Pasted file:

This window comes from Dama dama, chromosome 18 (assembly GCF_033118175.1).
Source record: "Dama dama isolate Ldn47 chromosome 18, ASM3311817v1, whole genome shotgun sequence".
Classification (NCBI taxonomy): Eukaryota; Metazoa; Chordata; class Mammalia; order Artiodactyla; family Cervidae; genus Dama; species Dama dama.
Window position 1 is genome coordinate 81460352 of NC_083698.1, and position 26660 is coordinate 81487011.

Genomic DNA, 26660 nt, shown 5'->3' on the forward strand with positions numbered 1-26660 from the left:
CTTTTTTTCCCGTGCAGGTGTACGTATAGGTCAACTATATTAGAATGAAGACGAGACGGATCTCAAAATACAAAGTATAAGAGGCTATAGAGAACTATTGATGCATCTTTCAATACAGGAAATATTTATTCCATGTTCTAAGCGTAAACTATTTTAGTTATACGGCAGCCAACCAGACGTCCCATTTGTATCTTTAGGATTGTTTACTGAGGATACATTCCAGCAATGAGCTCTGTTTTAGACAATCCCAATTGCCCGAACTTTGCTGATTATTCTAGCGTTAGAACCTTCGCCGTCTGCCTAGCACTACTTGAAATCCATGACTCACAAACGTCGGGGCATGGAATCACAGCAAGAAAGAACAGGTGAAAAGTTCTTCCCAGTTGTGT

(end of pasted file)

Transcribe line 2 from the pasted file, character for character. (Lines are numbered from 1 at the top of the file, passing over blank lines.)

Source record: "Dama dama isolate Ldn47 chromosome 18, ASM3311817v1, whole genome shotgun sequence".